Known as Yaz in the USA, Yazoo is the band Vince Clarke formed with Alison Moyet after making Depeche Mode's first album. Clarke went on to form Erasure and Moyet went on to become a solo artist, but the two albums they released are high points of both of their careers.
see Erasure, Depeche Mode, The Assembly, Vince Clarke, Alison Moyet
Information: Yazoo: Unofficial Homepage
Suggested first purchase/album: Upstairs at Eric's
Suggested first best of: Best of Yaz
Upstairs at Eric's (1982) -- Listening to this album, you realize why Vince Clarke left Depeche Mode after making only one album (their first) with them. He was able to inject some bubblegum into their early days, but their spare dark music and thin voices wouldn't have allowed for what Clarke created here with Alison Moyet. Ever-deceptive, Clarke answered Moyet's ad for someone to be in her "rootsy blues outfit" and made this insane electronic music, she delivering overwhelmingly powerful vocals that sound all the more strong with the driving drums, beeps, and thick layers of keyboard. The opening song, "Don't Go," is a perfect example of their combination of talents, followed by the pretty melody of "Too Pieces" and the bubblegum of "Bad Connection." "I Before E Except After C" sounds like what The Art of Noise would eventually produce, and it's a song that doesn't fit on this album exactly, but it shows how different this band was. "Midnight" is one of the strongest songs, starting with a husky a capella Moyet eventually blending perfectly into computer sounds and an addictive vocal delivery. "Only You" has some of the loveliness that would eventually be found in Erasure. "Situation," when heard now, sounds like a hundred other songs, but only because everyone was ripping it off. "Winter Kills" again shows how all over the place this album is, taking it to an almost Gothic level. Clarke would perfect his sound even more with Erasure, but you can see the early version of that greatness here.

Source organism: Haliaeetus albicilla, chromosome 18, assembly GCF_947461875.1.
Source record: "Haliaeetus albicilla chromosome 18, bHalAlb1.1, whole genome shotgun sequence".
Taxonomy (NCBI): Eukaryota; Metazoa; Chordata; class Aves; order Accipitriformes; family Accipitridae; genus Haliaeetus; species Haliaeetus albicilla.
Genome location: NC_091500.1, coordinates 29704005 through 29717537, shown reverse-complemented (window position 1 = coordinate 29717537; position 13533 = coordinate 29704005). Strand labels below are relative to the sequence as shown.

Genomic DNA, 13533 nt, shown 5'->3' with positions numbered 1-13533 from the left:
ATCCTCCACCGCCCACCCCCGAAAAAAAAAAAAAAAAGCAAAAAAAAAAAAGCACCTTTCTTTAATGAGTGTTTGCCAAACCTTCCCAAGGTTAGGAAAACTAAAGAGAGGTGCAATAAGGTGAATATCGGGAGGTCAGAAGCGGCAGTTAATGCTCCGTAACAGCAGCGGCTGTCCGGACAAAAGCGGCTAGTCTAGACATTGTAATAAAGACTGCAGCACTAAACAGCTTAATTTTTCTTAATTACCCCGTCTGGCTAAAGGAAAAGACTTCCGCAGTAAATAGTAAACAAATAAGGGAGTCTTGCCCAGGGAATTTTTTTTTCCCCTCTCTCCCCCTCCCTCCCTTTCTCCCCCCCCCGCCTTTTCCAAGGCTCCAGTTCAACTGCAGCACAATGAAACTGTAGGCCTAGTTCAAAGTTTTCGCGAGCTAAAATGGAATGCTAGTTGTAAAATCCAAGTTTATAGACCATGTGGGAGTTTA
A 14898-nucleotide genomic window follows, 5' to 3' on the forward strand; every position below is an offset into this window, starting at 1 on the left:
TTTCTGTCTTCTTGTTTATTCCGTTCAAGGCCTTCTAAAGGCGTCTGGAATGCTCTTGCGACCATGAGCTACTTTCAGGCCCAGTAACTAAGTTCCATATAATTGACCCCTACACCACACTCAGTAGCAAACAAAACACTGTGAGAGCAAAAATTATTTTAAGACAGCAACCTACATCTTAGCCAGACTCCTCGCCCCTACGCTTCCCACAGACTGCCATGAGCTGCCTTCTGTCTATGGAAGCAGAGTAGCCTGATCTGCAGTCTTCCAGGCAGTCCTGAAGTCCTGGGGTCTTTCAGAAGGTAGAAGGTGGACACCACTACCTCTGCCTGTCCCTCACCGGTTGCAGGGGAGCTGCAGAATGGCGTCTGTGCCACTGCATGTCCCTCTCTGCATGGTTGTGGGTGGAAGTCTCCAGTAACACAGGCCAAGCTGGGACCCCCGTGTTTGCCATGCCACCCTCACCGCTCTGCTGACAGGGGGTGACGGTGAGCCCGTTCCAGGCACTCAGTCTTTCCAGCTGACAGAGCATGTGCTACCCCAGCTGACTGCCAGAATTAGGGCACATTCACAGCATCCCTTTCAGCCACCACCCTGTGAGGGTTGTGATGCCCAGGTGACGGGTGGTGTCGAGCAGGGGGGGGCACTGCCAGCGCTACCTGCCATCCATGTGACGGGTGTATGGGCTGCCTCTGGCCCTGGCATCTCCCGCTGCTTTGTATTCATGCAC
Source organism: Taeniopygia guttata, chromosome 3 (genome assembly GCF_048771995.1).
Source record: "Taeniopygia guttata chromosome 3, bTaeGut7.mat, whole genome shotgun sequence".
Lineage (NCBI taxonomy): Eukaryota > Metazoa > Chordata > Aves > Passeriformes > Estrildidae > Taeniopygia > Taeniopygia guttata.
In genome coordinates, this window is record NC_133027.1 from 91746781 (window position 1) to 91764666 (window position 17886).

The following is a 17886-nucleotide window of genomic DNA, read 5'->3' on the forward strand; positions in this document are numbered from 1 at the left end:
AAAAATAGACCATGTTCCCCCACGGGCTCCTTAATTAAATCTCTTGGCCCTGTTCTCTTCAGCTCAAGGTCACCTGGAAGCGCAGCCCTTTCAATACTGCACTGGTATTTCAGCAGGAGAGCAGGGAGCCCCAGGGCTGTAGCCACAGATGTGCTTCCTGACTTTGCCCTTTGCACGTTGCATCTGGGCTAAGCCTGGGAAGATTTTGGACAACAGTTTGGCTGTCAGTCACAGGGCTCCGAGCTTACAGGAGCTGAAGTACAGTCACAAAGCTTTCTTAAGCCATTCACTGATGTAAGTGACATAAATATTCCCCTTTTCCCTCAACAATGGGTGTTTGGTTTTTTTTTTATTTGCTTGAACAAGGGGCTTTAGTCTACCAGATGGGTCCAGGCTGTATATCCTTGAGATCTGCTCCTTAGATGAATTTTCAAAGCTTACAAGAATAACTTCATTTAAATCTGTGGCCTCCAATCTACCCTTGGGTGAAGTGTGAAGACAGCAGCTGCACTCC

You and Me Both (1983) -- Although this is a good album, it doesn't have nearly as much punch as the first one. Only "Walk Away from Love" really stands out on the first listen, but luckily some of the other songs grow on you the more you hear them. You can kind of see how Alison Moyet's bluesy voice (though great) becomes somewhat of a limitation at this point for what Vince Clarke wants to do, so it's good that he found the perfect and versatile voice of Andy Bell the next year when they formed Erasure. You and Me Both, however, is a very nice sendoff to this great band.
Copyright (c) Oct 2005 - Jun 2009 by Rusty Likes Music